Workman’s Club, Dublin
In Ireland supporting stadium moochers the National, Georgia band Phosphorescent are taking advantage of a day off by putting on their own headline show at one of the spiritual homes of Dublin hipster-dom. The choice of venue is appropriate as, a few weeks previously, the Alabama outfit were named ‘25th most hipster band’ in the world by website Digital Music News (the ranking calculated via an obscure tally of Pitchfork.com reviews and Facebook ‘likes’).
But while the generous beards and trucker hats sported by frontman Matthew Houck and his five lieutenants chime perfectly with the setting, their music transcends lazy pigeonholing. Though nominally part of the Southern Gothic school of indie miserabalism, flashes of the unexpected constantly inform Houck’s writing. On last year’s Mucacho album his grainy voice paired with surprise electro flourishes and poppy choruses while favourites such as ‘Song For Zulu’ and ‘Terror in The Canyons’ climax in transcendental psychedelia, Houck and sidekicks lost inside soaring riffs and Neil Young style jams.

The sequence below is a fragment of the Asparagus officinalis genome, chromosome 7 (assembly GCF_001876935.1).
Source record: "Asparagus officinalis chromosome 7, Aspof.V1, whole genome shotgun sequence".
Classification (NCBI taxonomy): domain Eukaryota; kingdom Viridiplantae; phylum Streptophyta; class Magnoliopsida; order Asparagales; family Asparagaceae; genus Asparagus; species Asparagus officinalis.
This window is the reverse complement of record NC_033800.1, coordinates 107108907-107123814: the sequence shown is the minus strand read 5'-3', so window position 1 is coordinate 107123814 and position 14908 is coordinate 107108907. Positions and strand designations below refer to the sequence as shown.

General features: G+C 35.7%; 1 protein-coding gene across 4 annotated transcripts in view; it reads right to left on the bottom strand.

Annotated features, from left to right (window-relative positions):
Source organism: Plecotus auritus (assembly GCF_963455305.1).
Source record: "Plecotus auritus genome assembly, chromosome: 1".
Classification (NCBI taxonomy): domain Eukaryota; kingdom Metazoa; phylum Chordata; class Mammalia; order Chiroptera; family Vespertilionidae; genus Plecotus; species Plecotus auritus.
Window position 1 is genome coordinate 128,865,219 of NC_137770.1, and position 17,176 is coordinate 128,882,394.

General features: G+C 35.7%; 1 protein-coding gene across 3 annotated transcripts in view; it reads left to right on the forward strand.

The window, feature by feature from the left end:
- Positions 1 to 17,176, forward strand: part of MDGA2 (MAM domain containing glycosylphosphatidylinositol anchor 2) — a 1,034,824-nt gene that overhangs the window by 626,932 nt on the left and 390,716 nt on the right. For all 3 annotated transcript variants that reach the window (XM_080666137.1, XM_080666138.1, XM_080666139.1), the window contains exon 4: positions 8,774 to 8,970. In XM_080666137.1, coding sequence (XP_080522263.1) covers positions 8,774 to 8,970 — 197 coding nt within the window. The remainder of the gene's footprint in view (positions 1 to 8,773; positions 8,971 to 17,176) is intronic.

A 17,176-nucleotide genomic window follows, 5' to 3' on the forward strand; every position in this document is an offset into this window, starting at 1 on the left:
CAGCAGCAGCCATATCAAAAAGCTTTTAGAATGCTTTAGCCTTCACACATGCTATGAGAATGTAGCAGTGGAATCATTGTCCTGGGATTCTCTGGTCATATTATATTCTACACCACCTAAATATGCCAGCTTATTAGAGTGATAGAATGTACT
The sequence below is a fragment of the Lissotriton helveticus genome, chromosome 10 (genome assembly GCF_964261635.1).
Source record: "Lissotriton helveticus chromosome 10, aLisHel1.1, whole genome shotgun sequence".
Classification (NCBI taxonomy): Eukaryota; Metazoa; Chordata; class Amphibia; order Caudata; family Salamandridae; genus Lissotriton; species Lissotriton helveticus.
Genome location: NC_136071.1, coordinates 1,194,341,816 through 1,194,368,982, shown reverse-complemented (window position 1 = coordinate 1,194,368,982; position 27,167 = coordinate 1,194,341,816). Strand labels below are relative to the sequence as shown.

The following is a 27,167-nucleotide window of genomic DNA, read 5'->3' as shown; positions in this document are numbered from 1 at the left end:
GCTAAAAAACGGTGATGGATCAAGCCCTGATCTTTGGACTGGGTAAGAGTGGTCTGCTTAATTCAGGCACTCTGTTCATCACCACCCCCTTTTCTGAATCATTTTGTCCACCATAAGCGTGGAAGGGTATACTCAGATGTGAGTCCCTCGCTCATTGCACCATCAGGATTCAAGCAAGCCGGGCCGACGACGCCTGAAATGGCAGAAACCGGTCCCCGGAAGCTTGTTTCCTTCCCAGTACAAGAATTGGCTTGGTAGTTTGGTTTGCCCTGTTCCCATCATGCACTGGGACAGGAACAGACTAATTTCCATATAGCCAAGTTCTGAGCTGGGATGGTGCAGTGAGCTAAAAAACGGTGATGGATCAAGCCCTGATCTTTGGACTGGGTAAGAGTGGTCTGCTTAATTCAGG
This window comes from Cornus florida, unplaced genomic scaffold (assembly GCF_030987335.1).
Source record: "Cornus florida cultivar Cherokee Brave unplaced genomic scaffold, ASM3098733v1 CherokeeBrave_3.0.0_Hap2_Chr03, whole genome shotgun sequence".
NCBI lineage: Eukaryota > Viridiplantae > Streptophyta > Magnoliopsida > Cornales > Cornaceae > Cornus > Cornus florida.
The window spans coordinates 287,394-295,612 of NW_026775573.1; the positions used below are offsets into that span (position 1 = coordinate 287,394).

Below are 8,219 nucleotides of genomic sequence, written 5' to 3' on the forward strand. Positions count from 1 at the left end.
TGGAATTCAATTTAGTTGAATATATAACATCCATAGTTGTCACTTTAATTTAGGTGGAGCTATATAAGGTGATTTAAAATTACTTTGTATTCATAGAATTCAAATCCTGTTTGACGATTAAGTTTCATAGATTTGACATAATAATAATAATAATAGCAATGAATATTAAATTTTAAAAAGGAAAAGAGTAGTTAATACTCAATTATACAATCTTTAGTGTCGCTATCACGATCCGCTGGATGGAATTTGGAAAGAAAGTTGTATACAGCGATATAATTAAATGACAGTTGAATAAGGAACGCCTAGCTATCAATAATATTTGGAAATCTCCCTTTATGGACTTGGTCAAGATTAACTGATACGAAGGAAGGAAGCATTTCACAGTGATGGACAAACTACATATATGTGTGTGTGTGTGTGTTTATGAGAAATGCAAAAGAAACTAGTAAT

As is often the case with cult groups, the fanbase is eager for acknowledgement and Houck is peppered with requests throughout. He accedes to calls for ‘Joe Tex’, ‘These Taming Blues’, stopping up to explain Phosphorescent “have never been the most professional band”.
Quite what he’s getting at is unclear — though it is a squeeze fitting six musicians on a compact stage, Houck retains a tight hold on the gig. Every flourish and breakdown feels immaculately plotted, illuminated by the frontman’s vision.
Eyes closed, head nodding, Houck is lost in a private reverie. Twenty four hours later Phosphorescent will struggle to hold the crowd’s attention as they open for The National at Iveagh Gardens. In a room full of true believers, however, they are searingly compelling. With a little luck, it is possible to imagine Houck and company one day achieving levels of success commensurate with their more famous touring partners. If they don’t, the loss is ours.
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